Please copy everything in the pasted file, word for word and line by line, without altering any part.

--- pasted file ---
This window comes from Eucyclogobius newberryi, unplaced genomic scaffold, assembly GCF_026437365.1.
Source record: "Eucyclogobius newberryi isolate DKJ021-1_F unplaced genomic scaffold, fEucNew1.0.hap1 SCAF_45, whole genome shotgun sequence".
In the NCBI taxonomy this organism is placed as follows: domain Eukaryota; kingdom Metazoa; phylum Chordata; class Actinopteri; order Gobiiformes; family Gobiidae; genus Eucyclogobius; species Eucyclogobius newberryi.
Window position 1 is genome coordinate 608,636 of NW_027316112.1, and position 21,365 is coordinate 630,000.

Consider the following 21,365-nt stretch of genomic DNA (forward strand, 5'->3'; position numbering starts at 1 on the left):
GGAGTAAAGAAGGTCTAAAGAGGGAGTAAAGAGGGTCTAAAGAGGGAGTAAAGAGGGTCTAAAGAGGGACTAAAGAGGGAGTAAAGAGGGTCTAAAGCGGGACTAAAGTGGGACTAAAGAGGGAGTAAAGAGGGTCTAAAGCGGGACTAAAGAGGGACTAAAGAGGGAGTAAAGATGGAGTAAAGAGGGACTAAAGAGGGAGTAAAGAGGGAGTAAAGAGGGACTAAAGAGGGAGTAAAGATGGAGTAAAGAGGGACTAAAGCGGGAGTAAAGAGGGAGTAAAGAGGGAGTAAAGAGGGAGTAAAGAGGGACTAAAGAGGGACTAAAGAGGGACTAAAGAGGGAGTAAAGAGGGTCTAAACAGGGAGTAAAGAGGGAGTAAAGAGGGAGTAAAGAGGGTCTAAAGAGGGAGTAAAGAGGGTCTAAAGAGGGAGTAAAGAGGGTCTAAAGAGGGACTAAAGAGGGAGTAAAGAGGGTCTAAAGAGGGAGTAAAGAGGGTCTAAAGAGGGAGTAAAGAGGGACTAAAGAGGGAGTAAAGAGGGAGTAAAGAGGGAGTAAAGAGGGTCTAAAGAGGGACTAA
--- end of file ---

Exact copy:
This window comes from Eucyclogobius newberryi, unplaced genomic scaffold, assembly GCF_026437365.1.
Source record: "Eucyclogobius newberryi isolate DKJ021-1_F unplaced genomic scaffold, fEucNew1.0.hap1 SCAF_45, whole genome shotgun sequence".
In the NCBI taxonomy this organism is placed as follows: domain Eukaryota; kingdom Metazoa; phylum Chordata; class Actinopteri; order Gobiiformes; family Gobiidae; genus Eucyclogobius; species Eucyclogobius newberryi.
Window position 1 is genome coordinate 608,636 of NW_027316112.1, and position 21,365 is coordinate 630,000.

Consider the following 21,365-nt stretch of genomic DNA (forward strand, 5'->3'; position numbering starts at 1 on the left):
GGAGTAAAGAAGGTCTAAAGAGGGAGTAAAGAGGGTCTAAAGAGGGAGTAAAGAGGGTCTAAAGAGGGACTAAAGAGGGAGTAAAGAGGGTCTAAAGCGGGACTAAAGTGGGACTAAAGAGGGAGTAAAGAGGGTCTAAAGCGGGACTAAAGAGGGACTAAAGAGGGAGTAAAGATGGAGTAAAGAGGGACTAAAGAGGGAGTAAAGAGGGAGTAAAGAGGGACTAAAGAGGGAGTAAAGATGGAGTAAAGAGGGACTAAAGCGGGAGTAAAGAGGGAGTAAAGAGGGAGTAAAGAGGGAGTAAAGAGGGACTAAAGAGGGACTAAAGAGGGACTAAAGAGGGAGTAAAGAGGGTCTAAACAGGGAGTAAAGAGGGAGTAAAGAGGGAGTAAAGAGGGTCTAAAGAGGGAGTAAAGAGGGTCTAAAGAGGGAGTAAAGAGGGTCTAAAGAGGGACTAAAGAGGGAGTAAAGAGGGTCTAAAGAGGGAGTAAAGAGGGTCTAAAGAGGGAGTAAAGAGGGACTAAAGAGGGAGTAAAGAGGGAGTAAAGAGGGAGTAAAGAGGGTCTAAAGAGGGACTAA